be exalted; for when the Son of God, whose eyes are as a flaming fire, says, “I know thy works, and thy charity, and thy service, and thy faith, and thy patience,” he adds, as the very climax of their excellencies, "and the last to be more than the first;'' as if he had said—I commend you most of all for the progress you are making; you not only retain what you first had when you were called to the fellowship of the Gospel of the Son of God, but you are growing in grace and in the knowledge of our Lord and Saviour Jesus Christ. You are among the number whose path is as the shining light which shineth more and more unto the perfect day. You truly are forgetting the things which are behind, and looking forward to the things which are before
all pressing to the mark for the prize of the high calling of God in Christ Jesus. You are daily adding to your works and labours of love. Your love to God burns with a brighter and still brighter flame, and your love to man has a correspondent progression. Your service to the poor and the destitute grows as grows your spiritual condition. Your faith is ever on the increase; it pervades all your doings, and gives its lively animation to every motive and to every movement. Your patience and your perseverence have a steady, onward march; nothing dismays, nothing allures, nothing stops your progress.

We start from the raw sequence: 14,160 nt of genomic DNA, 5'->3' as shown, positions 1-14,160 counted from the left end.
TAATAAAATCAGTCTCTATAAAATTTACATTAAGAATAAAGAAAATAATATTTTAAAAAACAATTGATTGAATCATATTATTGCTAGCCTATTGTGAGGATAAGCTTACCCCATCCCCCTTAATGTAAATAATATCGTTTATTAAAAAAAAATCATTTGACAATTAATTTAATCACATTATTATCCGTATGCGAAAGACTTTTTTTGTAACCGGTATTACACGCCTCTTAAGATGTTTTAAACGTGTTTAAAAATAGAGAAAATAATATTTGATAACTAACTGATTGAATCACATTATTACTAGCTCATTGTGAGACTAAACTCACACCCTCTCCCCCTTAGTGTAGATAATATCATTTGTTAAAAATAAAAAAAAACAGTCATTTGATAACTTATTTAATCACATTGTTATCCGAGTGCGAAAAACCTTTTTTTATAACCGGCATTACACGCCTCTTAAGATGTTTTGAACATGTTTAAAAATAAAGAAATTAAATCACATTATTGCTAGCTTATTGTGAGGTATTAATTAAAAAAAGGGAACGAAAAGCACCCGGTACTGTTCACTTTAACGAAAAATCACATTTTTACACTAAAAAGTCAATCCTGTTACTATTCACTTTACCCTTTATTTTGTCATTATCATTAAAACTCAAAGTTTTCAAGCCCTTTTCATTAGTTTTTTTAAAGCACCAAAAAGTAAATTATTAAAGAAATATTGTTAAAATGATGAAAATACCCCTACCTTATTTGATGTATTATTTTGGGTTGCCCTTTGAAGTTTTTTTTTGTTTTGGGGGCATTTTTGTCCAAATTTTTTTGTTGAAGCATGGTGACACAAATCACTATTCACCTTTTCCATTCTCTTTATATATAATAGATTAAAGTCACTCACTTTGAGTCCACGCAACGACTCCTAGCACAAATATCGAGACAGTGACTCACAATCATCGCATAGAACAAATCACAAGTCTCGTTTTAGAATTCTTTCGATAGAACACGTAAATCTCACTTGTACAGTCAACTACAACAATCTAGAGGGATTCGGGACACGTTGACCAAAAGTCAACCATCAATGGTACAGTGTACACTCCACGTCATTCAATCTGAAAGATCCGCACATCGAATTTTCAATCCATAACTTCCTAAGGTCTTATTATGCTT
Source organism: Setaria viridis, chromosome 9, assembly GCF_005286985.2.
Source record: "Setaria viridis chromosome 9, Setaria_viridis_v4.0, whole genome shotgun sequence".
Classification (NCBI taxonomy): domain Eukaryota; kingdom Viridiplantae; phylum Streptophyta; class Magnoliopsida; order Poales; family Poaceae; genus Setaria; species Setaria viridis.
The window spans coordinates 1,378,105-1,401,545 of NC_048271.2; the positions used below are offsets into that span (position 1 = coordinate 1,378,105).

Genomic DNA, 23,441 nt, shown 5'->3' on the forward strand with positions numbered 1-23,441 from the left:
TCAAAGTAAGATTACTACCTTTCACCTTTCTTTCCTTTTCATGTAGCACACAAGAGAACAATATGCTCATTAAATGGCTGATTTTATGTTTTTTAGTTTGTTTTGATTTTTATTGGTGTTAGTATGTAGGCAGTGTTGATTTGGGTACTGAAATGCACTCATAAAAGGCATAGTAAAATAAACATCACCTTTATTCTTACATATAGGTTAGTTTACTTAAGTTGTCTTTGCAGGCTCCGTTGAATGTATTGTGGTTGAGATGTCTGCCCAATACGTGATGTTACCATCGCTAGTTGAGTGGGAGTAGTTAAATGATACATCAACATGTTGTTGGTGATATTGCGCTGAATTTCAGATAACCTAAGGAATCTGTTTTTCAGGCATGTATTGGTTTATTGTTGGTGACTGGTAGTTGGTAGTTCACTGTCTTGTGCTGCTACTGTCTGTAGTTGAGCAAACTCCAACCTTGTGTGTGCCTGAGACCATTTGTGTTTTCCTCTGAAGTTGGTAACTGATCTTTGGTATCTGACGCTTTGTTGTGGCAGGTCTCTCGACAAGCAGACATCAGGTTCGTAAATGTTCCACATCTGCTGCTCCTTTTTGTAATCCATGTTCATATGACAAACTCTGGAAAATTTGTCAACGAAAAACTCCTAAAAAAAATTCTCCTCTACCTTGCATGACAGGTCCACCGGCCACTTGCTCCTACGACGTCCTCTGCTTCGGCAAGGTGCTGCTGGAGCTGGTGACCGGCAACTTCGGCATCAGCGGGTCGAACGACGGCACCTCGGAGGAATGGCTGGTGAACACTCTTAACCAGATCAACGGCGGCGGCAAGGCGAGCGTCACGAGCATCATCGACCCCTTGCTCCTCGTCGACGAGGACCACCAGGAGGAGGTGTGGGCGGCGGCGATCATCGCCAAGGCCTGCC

Brethren, the case of the Church at Thyatira is one among ten thousand. Where there is one case of progress, there are many of declension in religion. Such is the deceitfulness of the heart, and such are the wiles of the adversary, that most Christian Churches, however well they may begin, ge